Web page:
There’s always some music, and the groom and the bride open the dance floor. This dance is usually known as the "Bridal Waltz." The couple had an opportunity to choose their favorite song or piece of music. The father of the bride can also dance with her. The groom cuts this dance halfway to symbolize that the father has to hand over the bride to him (the groom).

In the course of the celebration, the couple may get subjected to some pranks. For example, the pranksters can tie some tin cans to the bumper of the couple's car, or their window can get sprayed with shaving cream. Some of the popular songs played at UK weddings include:

  • Thinking Out Loud by Ed Sheeran
  • At Last by Etta James
  • All of Me by John Legend
  • Amazed by Lonestar
  • Better Together by Jack Johnson
  • Let's Stay Together by Al Green
  • A Thousand Years by Christina Perri
  • Make You Feel My Love by Adele

The Wedding Cake

A tiered and elaborate fruit cake is served at the reception. There are often images of the couple on the cake in their wedding attire. The couple cuts the cake together to symbolize how they’ll work together in their marriage. The couple stores the tier so they can eat it on their wedding anniversary or when their first child gets christened. At the end of it all, the newlyweds will drive off to enjoy their honeymoon.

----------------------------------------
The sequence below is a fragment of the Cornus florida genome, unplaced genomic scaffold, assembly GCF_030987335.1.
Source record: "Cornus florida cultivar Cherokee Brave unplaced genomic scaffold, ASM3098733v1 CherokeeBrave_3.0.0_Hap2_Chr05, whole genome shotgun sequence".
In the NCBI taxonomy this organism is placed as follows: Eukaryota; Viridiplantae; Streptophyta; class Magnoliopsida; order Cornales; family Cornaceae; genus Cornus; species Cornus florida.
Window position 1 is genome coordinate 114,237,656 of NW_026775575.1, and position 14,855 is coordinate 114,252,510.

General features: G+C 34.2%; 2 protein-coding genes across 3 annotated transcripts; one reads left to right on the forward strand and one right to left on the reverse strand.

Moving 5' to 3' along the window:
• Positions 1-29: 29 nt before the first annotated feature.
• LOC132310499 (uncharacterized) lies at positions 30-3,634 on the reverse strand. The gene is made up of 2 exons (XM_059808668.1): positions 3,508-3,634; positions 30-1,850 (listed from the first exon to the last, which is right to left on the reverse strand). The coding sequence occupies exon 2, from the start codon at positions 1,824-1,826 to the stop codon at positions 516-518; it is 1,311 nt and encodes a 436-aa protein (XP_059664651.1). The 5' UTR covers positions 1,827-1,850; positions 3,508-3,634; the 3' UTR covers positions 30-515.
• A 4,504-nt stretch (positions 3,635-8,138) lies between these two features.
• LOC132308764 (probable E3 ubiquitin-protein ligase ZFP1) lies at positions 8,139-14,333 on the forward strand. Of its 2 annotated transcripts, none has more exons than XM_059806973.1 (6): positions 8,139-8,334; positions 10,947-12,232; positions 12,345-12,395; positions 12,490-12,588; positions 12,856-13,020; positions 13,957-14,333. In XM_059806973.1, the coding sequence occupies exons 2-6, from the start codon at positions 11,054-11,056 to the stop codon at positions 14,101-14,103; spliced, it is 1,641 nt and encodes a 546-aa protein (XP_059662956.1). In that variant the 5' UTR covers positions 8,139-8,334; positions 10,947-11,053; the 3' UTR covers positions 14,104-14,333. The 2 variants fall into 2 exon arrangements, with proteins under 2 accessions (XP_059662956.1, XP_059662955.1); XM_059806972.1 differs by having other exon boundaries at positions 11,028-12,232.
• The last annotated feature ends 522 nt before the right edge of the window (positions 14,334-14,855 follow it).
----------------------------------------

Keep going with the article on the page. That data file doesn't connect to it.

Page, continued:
Today, it may not be possible to follow strictly Great Britain’s traditional wedding norms. Many couples often choose the easy way out, omitting some customs they no longer consider as necessary. Some couples also do so to save costs. The fact is, no two weddings can ever be the same. You can choose whatever suits your situation. However, the more traditional elements you include, the more memorable your wedding will be.

New Articles

Afghan Wedding

Afghan Wedding

Cultural Weddings
Hawaiian Wedding

Hawaiian Wedding

Cultural Weddings
French Wedding

French Wedding

Cultural Weddings

EventDone LLC
4391 Ridgewood Center Drive
Suite H 
Woodbridge, VA 22192, USA


Contact
Privacy Policy
Legal Terms
Careers

Contact


Telephone: +1 (703) 239 - 6410

Fax: +1 (703) 574 - 8320

Information: info@eventdone.com

Support: support@eventdone.com

Privacy Notice